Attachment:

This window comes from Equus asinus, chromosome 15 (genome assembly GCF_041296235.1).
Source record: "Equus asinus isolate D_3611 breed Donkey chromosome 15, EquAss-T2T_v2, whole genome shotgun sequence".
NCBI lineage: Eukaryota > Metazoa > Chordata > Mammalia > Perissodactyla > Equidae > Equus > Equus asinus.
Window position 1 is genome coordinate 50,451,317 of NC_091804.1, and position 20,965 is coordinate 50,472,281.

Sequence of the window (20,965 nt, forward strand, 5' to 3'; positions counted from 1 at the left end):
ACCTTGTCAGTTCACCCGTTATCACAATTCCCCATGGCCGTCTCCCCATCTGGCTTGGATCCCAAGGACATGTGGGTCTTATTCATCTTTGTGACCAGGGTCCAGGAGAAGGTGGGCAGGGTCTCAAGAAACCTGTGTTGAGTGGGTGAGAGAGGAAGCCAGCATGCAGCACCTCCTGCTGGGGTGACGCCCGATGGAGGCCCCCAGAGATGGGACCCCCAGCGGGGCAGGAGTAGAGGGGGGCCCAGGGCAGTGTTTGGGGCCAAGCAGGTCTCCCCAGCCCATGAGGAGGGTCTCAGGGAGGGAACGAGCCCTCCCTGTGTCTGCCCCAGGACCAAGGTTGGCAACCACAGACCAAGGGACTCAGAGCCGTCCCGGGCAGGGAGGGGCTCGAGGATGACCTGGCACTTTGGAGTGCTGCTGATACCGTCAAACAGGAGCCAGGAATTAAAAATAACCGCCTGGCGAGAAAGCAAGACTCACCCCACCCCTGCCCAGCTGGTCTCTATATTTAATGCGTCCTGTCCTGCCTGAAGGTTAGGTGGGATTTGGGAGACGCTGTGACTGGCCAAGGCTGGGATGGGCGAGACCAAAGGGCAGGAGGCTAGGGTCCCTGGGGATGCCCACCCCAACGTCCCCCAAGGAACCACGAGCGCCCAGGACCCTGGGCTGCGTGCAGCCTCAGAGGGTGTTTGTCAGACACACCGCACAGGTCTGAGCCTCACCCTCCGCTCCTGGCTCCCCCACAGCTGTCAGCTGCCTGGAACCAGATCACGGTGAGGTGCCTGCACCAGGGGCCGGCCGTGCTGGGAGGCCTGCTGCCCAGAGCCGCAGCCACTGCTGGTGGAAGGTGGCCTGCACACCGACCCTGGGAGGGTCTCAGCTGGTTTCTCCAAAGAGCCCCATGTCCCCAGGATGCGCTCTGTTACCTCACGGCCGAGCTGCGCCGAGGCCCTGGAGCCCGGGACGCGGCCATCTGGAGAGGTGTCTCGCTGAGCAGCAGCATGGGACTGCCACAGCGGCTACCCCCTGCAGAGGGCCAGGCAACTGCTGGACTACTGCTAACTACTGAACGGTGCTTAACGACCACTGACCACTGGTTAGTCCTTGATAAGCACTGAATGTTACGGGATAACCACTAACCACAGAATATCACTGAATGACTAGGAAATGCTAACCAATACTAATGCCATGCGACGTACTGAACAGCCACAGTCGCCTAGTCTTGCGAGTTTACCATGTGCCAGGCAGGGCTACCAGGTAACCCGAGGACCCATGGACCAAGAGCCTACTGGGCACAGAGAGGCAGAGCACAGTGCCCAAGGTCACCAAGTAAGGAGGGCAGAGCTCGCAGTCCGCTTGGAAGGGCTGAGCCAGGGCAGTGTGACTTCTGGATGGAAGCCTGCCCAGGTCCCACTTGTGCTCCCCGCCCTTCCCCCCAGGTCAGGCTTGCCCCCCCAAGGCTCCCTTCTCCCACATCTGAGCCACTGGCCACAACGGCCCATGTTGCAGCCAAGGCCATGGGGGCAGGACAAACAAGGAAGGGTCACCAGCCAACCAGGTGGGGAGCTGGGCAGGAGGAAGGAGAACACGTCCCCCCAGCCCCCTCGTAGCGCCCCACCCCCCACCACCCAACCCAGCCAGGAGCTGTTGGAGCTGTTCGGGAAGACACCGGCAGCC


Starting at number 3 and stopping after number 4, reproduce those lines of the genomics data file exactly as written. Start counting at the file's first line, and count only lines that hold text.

NCBI lineage: Eukaryota > Metazoa > Chordata > Mammalia > Perissodactyla > Equidae > Equus > Equus asinus.
Window position 1 is genome coordinate 50,451,317 of NC_091804.1, and position 20,965 is coordinate 50,472,281.